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San Francisco Giants: Brandon Belt is Weirdly Consistent in the Clutch

SAN FRANCISCO, CA - JULY 10: Brandon Belt #9 of the San Francisco Giants bats against the Chicago Cubs in the first inning at AT&T Park on July 10, 2018 in San Francisco, California. (Photo by Ezra Shaw/Getty Images)
SAN FRANCISCO, CA - JULY 10: Brandon Belt #9 of the San Francisco Giants bats against the Chicago Cubs in the first inning at AT&T Park on July 10, 2018 in San Francisco, California. (Photo by Ezra Shaw/Getty Images)
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Brandon Belt is known for his freak injuries, and his inability to be a clutch hitter. However, is the San Francisco Giants first basemen really not a clutch hitter? Is that truth or perception?

Brandon Belt has posted a .811 OPS and 124 OPS+ throughout his San Francisco Giants career. Both of these numbers suggest he is a well above-average hitter. However, a common criticism of his game is that he is not a clutch hitter. The Sabermetric community has long debated clutch hitting. They question whether it even exists.

However, instead of going down that rabbit hole, let’s evaluate how Belt does in a few commonly-perceived clutch situations. More specifically, whether his OPS fluctuates depending on the situation.

Certain stats such as  home runs, hits, or RBI are counting stats. By their nature, these stats do not show the type of hitter Belt is in clutch situations. Counting stats only show the stats Belt has accumulated.

OPS does not necessarily show Belt’s success rate in clutch situations, but rather, it shows the type of hitter he is in these situations.

There are other stats to focus on as well, but OPS works for simplicity. OPS captures a player’s on-base ability and extra-base power, and these are important skills that stats such as batting average by itself may overlook.

Ultimately, the idea is to identify if Belt’s OPS is better or worse depending on the results of the game. Fortunately, Baseball-Reference has already put these stats together, and referred to them as clutch stats:

He has a substantial sample in every category, so no one category is swimming in small sample territory. The stats do show that Belt is remarkably consistent in these situations.

When compared to his career .811 OPS, Belt’s worst figure is the .777 OPS when games are late and close. Since Belt is a middle-of-the-order hitter, it would be swell if he could be a better hitter in this situation. However, the drop-off compared to his benchmark OPS is only 34 basis points.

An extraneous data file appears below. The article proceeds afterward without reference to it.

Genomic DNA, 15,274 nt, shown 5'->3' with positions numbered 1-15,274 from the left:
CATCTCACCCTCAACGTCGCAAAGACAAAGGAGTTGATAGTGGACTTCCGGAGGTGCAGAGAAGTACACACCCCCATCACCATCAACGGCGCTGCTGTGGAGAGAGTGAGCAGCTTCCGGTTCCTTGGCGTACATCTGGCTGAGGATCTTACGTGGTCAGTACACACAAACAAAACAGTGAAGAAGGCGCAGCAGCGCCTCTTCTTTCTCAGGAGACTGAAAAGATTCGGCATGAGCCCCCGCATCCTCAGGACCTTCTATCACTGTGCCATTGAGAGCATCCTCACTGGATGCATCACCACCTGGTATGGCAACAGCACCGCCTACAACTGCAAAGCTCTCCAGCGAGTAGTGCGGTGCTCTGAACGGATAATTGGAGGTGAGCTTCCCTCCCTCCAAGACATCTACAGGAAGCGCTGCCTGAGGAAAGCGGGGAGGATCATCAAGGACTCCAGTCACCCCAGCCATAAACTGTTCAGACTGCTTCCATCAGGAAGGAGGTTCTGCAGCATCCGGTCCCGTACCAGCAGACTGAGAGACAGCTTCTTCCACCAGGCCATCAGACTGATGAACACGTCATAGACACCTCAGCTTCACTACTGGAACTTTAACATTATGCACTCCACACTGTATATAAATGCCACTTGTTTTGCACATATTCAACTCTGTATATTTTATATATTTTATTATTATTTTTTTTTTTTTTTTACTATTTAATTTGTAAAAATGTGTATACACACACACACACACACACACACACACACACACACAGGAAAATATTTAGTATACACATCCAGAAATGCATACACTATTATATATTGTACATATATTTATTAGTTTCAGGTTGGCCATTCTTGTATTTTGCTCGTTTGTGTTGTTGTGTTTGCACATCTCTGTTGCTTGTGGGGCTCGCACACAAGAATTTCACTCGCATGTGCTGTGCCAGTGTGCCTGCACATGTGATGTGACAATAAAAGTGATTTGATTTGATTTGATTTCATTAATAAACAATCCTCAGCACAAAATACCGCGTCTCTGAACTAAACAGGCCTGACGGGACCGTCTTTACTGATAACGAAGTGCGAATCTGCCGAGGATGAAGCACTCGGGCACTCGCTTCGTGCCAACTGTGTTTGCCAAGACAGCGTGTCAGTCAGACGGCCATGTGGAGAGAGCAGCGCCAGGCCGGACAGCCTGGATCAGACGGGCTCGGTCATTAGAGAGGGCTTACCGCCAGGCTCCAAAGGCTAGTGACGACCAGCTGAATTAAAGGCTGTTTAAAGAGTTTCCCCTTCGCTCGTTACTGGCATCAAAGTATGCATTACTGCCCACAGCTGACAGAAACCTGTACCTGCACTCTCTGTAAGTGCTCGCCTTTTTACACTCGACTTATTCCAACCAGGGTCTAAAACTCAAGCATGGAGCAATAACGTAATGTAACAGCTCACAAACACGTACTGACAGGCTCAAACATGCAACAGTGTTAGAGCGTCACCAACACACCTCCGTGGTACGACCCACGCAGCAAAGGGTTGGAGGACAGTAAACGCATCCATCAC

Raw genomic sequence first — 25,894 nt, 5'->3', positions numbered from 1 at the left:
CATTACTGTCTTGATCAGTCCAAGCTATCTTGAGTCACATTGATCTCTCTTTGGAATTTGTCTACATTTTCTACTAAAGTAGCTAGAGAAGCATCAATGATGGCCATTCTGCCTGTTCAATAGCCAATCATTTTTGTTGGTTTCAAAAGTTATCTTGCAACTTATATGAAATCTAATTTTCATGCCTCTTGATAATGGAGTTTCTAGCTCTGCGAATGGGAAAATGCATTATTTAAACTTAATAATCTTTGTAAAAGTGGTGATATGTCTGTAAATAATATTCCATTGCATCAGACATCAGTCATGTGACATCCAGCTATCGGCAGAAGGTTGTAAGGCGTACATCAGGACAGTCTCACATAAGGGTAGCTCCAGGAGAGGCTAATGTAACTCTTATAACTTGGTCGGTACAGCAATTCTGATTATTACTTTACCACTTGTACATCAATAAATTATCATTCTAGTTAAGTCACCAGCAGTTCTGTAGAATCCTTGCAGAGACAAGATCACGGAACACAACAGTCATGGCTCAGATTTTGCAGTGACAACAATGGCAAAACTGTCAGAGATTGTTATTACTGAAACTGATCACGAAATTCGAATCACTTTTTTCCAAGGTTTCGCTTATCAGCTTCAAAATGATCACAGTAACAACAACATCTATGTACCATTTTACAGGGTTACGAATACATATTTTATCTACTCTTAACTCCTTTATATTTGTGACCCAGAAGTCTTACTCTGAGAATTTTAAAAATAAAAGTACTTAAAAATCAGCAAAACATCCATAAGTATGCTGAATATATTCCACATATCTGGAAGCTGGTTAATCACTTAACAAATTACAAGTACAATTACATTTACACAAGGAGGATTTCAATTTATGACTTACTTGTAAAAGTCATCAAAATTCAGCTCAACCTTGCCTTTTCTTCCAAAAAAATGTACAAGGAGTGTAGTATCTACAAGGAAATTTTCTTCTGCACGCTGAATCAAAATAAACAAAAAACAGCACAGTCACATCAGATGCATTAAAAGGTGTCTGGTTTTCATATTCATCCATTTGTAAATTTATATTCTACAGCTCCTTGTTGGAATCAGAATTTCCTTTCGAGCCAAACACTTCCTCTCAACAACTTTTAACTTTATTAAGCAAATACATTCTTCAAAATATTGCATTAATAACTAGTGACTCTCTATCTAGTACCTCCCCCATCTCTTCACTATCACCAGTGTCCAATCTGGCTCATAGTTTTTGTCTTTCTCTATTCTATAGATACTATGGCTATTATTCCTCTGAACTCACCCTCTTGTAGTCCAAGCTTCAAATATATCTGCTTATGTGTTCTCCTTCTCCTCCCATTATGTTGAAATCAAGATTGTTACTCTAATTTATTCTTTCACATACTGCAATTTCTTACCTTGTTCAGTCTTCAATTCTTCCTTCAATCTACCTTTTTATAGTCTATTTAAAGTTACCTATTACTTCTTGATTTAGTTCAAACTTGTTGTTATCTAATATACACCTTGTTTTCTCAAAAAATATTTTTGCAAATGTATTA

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The drop-off is not like when a switch-hitter bats from his weaker side. There is a OPS drop-off in late and close games, but he is not totally inept in these situations either.

On the opposite side of the spectrum, Belt has posted a .856 OPS when his team is ahead. This is his highest OPS of the clutch situations provided.

Buster Posey and Brandon Crawford are also better hitters when the team is ahead. What does this mean? It means that teams generally get more hits and drive in more runs when they are ahead. The fact that Belt is a better hitter when his team is ahead should not come as a surprise. At least compared to Crawford and Posey, Belt’s stat line seems on par.

It should be noted that Belt has a better OPS than Posey (.750) and Crawford (.656) in late and close games.

One final stat to look at is Belt’s OPS with runners in scoring position. With runners in scoring position, Belt has posted a .838 OPS throughout his career. This is higher than his .811 benchmark OPS.

Despite these stats, Belt still has the reputation of not being a clutch hitter. Even though seems to be an above-average hitter regardless of the situation.

Perhaps, the San Francisco Giants lineup needs a little more thump. Is that Belt’s fault? Not at all. If Belt could hit a few more homers and drive in a couple more runs, that would help some of the issues with the lineup.

The lack of home runs and RBI have more to do with his injuries, and less with how he produces in clutch situations. His injury history is a fair argument at this point. Every season begins with, “If Belt could stay healthy, he’d do this and that.”

As he now enters his 30’s, the injury issue will likely not improve. Most of his injuries have been freak injuries, so there is some reason for hope. However, he cannot be counted on for 150 games annually with the San Francisco Giants either.

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Ultimately, in regards to the perception that he is not a clutch, that does not seem to be the case at all. He is pretty much the same type of hitter regardless of the situation. At least, that is what Belt’s OPS is showing. OPS is not advanced analytics. It captures observations that take place on the field.

The stats suggest Belt is weirdly consistent. Whether clutch hitter is a thing or not, he is pretty much the same type of hitter regardless of the situation. The stats support this too. Perhaps, someday fan perception will see this as well.

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